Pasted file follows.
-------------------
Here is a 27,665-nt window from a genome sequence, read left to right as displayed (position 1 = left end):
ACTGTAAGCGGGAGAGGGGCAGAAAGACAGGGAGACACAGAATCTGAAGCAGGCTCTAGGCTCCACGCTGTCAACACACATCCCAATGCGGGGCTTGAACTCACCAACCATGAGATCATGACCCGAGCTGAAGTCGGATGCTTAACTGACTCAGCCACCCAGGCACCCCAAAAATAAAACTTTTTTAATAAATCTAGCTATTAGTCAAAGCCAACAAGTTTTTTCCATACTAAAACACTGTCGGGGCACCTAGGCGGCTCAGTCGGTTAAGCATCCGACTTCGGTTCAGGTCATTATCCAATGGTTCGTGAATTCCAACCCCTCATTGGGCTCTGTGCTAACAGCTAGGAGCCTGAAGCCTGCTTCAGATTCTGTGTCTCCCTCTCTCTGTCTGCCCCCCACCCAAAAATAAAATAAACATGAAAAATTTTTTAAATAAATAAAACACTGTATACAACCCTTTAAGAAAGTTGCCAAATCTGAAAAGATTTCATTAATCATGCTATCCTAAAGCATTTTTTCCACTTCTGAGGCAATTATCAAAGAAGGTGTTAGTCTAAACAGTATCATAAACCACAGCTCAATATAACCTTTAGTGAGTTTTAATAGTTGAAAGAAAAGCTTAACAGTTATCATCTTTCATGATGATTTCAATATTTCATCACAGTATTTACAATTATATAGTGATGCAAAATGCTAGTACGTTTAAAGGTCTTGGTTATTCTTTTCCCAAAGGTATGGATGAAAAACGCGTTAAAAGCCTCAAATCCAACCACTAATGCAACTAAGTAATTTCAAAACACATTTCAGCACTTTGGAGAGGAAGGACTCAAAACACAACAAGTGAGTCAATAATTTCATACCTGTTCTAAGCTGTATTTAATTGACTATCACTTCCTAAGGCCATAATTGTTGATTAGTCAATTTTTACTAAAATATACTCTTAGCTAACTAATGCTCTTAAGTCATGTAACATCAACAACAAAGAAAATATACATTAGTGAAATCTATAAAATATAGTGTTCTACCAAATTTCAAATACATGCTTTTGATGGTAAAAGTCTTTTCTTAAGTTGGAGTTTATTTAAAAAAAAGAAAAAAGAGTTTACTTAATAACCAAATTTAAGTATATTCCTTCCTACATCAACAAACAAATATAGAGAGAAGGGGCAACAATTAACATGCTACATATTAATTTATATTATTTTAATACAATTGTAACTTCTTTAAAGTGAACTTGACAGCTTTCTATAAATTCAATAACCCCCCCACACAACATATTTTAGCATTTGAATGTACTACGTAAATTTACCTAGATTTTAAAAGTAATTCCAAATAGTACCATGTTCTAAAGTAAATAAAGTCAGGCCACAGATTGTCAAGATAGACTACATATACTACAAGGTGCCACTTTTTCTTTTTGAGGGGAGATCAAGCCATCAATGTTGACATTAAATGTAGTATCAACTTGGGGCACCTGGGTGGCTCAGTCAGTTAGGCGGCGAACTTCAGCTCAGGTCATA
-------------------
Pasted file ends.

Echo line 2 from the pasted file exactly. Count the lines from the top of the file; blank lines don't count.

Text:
ACTGTAAGCGGGAGAGGGGCAGAAAGACAGGGAGACACAGAATCTGAAGCAGGCTCTAGGCTCCACGCTGTCAACACACATCCCAATGCGGGGCTTGAACTCACCAACCATGAGATCATGACCCGAGCTGAAGTCGGATGCTTAACTGACTCAGCCACCCAGGCACCCCAAAAATAAAACTTTTTTAATAAATCTAGCTATTAGTCAAAGCCAACAAGTTTTTTCCATACTAAAACACTGTCGGGGCACCTAGGCGGCTCAGTCGGTTAAGCATCCGACTTCGGTTCAGGTCATTATCCAATGGTTCGTGAATTCCAACCCCTCATTGGGCTCTGTGCTAACAGCTAGGAGCCTGAAGCCTGCTTCAGATTCTGTGTCTCCCTCTCTCTGTCTGCCCCCCACCCAAAAATAAAATAAACATGAAAAATTTTTTAAATAAATAAAACACTGTATACAACCCTTTAAGAAAGTTGCCAAATCTGAAAAGATTTCATTAATCATGCTATCCTAAAGCATTTTTTCCACTTCTGAGGCAATTATCAAAGAAGGTGTTAGTCTAAACAGTATCATAAACCACAGCTCAATATAACCTTTAGTGAGTTTTAATAGTTGAAAGAAAAGCTTAACAGTTATCATCTTTCATGATGATTTCAATATTTCATCACAGTATTTACAATTATATAGTGATGCAAAATGCTAGTACGTTTAAAGGTCTTGGTTATTCTTTTCCCAAAGGTATGGATGAAAAACGCGTTAAAAGCCTCAAATCCAACCACTAATGCAACTAAGTAATTTCAAAACACATTTCAGCACTTTGGAGAGGAAGGACTCAAAACACAACAAGTGAGTCAATAATTTCATACCTGTTCTAAGCTGTATTTAATTGACTATCACTTCCTAAGGCCATAATTGTTGATTAGTCAATTTTTACTAAAATATACTCTTAGCTAACTAATGCTCTTAAGTCATGTAACATCAACAACAAAGAAAATATACATTAGTGAAATCTATAAAATATAGTGTTCTACCAAATTTCAAATACATGCTTTTGATGGTAAAAGTCTTTTCTTAAGTTGGAGTTTATTTAAAAAAAAGAAAAAAGAGTTTACTTAATAACCAAATTTAAGTATATTCCTTCCTACATCAACAAACAAATATAGAGAGAAGGGGCAACAATTAACATGCTACATATTAATTTATATTATTTTAATACAATTGTAACTTCTTTAAAGTGAACTTGACAGCTTTCTATAAATTCAATAACCCCCCCACACAACATATTTTAGCATTTGAATGTACTACGTAAATTTACCTAGATTTTAAAAGTAATTCCAAATAGTACCATGTTCTAAAGTAAATAAAGTCAGGCCACAGATTGTCAAGATAGACTACATATACTACAAGGTGCCACTTTTTCTTTTTGAGGGGAGATCAAGCCATCAATGTTGACATTAAATGTAGTATCAACTTGGGGCACCTGGGTGGCTCAGTCAGTTAGGCGGCGAACTTCAGCTCAGGTCATA